Buck Owens was born Alvis Edgar Owens, Jr. to Alvis Edgar and Macie Owens in Sherman, Texas in 1929. He is said to have given himself the nickname of Buck after his favorite mule (alternately said to be a donkey or a horse in different accounts) when he was young. His father, Alvis Edgar, Sr., was a sharecropping farmer in Grayson County, Texas. In 1937, the family moved west to Arizona. The family legend is that their trailer broke down near Phoenix, Arizona where they had other relatives, so they elected to settle there. Similar to the stories of many other musical artists, Buck’s mother sang and played the piano at their home and in church. Buck learned to play the guitar, mandolin and other instruments when he was a youth. He dropped out of school at age thirteen to help the family survive and did all sorts of jobs to raise money. As a young man, Buck began performing in honky-tonks to earn his living. When he was about twenty, he married his first wife, the former Bonnie Campbell, a singer in a band both she and Buck played in called Mac and the Skillet Lickers. Buck and Bonnie eventually moved to Bakersfield, California where Buck began to play around town and in the surrounding area. Buck and Bonnie would remain married for about five years. He was married three more times.
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(Image credit: FreddyFender.com)
Freddy Fender was born Baldemar Garcia Huerta in San Benito, Cameron County, Texas on June 4, 1937. His parents were Serapio and Margarita Garcia Huerta, who were migrant farm workers. Huerta was the oldest of four children and was raised around music, including lively “conjunto,” a traditional style of music that includes a blend of Tejano and references to German polka, including the use of an accordion. He performed as early as the age of ten on a Harlingen, Texas radio station. He dropped out of high school and lied about his age to join the United States Marine Corps. He served from 1954 to 1956. Huerta married in 1957 as he began to perform as “El Be-Bop Kid” and other stage names, doing covers of popular American hits of artists like Elvis Presley but singing them in Spanish. He and his wife Evangelina had five children. They divorced and remarried at one point, but otherwise were married for about forty-five years.
Buddy Holly was born Charles Hardin Holley to Lawrence Odell and Ella Pauline Drake Holley on September 7, 1939 in Lubbock, Texas. He began to perform in the country music genre in Lubbock at high school dances. He had won a singing contest at age five but got his first guitar when he was fourteen. Buddy and a former junior high school friend named Bob Montgomery formed a duo they called Buddy and Bob and played anywhere they could get a foothold. They also were the opening act when other artists would tour the area and two different times, they opened for Elvis Presley in 1955 and one time the same year for Bill Haley and the Comets (“Rock Around the Clock”). Buddy and some high school friends then formed a group they called Buddy Holly and the Crickets and were known around Lubbock for playing dances and also spots on local radio. The Crickets were Jerry Allison on drums, Joe Mauldin and Nicky Sullivan on guitars. Buddy did the lead singing.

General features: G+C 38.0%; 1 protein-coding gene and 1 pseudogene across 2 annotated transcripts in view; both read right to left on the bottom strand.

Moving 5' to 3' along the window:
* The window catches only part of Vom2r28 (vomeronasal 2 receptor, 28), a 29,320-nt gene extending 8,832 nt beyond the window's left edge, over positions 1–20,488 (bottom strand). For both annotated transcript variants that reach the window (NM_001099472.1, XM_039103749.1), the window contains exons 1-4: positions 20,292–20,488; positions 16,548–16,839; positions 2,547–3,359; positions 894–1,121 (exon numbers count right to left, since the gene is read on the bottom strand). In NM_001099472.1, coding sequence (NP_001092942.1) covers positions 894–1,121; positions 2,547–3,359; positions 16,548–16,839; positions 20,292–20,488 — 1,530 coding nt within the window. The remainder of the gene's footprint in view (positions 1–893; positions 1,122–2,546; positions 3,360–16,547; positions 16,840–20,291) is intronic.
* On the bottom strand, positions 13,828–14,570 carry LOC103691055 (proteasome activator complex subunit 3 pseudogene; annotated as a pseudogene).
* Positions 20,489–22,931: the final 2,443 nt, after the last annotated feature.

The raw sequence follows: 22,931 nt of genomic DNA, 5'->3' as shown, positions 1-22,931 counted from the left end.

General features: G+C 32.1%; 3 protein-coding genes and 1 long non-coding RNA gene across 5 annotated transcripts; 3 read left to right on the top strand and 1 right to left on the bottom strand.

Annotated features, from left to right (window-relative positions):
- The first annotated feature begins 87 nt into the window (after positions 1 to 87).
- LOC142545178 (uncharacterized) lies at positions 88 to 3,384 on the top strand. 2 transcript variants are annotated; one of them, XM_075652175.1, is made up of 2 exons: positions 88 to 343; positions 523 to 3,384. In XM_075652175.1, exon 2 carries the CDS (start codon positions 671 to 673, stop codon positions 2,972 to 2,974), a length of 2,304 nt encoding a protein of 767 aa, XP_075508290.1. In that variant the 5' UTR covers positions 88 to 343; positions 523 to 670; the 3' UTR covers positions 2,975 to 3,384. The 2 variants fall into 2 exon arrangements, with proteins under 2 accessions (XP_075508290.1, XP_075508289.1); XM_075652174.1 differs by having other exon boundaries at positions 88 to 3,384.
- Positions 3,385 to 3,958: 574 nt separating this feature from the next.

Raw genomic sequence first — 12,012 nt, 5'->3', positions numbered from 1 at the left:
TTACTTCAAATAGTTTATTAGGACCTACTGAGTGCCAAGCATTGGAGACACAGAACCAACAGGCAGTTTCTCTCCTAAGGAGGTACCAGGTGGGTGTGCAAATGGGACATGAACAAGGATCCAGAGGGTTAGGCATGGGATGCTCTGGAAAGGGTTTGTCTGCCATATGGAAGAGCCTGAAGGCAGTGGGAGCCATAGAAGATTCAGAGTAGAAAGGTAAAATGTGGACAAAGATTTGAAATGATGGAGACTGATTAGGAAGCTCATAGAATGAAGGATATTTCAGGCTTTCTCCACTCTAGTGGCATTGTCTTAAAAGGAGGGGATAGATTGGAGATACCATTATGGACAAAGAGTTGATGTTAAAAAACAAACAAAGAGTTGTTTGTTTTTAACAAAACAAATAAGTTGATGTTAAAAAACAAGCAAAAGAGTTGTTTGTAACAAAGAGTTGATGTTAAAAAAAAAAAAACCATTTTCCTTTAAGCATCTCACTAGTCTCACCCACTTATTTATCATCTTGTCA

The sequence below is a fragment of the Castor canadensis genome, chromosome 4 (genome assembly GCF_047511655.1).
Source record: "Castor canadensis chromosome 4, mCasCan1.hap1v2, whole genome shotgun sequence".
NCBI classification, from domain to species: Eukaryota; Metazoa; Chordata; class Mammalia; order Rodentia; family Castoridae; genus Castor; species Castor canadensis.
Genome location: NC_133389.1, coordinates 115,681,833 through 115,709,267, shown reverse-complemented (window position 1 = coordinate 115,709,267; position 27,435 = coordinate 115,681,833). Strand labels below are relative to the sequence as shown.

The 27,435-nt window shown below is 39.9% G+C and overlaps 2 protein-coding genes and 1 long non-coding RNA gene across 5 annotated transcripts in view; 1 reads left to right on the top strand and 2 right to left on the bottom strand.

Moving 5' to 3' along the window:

(Image credit: Country Music Hall of Fame)
Lefty Frizzell was born in Corsicana, Texas in 1928 to Naaman Orville and Ades D. Cox Frizzell. His father was an oilfield worker who followed the drilling rigs. Lefty was the oldest of eight children and his family moved around as the oil exploration business required. There are several explanations of how he came by the nickname of Lefty. The one seeming told most often (and perhaps a legend) was that his classmates began calling him this after a schoolyard fight. He was called Sonny when he was growing up, but he was left handed, which is possibly also the source of his nickname.
On Sunday, October 23, 1960, the Texas Prison Rodeo performance in Huntsville was slated to have a personal appearance by actor John Wayne, in Texas to promote the release of his film “The Alamo” in Houston the following week. Scheduled to appear with Wayne was pop singer Frankie Avalon, who had been cast as the character known as “Smitty” in the film. Wayne’s production was only the fourth of fifty-one film or television projects that Avalon appeared in, but he was at a peak of his career in pop music. The previous year, his recording “Venus” was Number 1 for five weeks. Between 1958 and 1962 between two and three dozen of his recordings hit the Billboard chart. The rodeo arena was expected to be filled to capacity at around 30,000.
Woodward Maurice “Tex” Ritter was born on January 12, 1905 to James Everett and Elizabeth Matthews Ritter of Murvaul, Texas, in Panola County about 10 miles south of Carthage. He was the youngest of about nine children. His first name is sometimes spelled “Woodard” but in one account it is related that he was named for Dr. S. A. Woodward, the doctor who delivered him. Tex was the grandson of Benjamin Franklin Ritter, who had been brought to Texas as a baby in the early to mid 1830s from Tennessee.
(Image credit: Playbill)
An eight foot tall bronze statue of Peter Pan was dedicated to Mary Martin on July 4, 1976 and is located on the south side of the Weatherford Public Library at 1014 Charles Street, near Soldier Spring Park in Weatherford, Texas. It was dedicated as part of Weatherford’s American Bicentennial celebration. Martin was depicted in a pose as Peter Pan, her 1954 Broadway character. An earlier stylized statue of Peter Pan was dedicated in her honor in Weatherford’s Cherry Park recreation area, 300 S. Alamo Street, not far from her childhood home.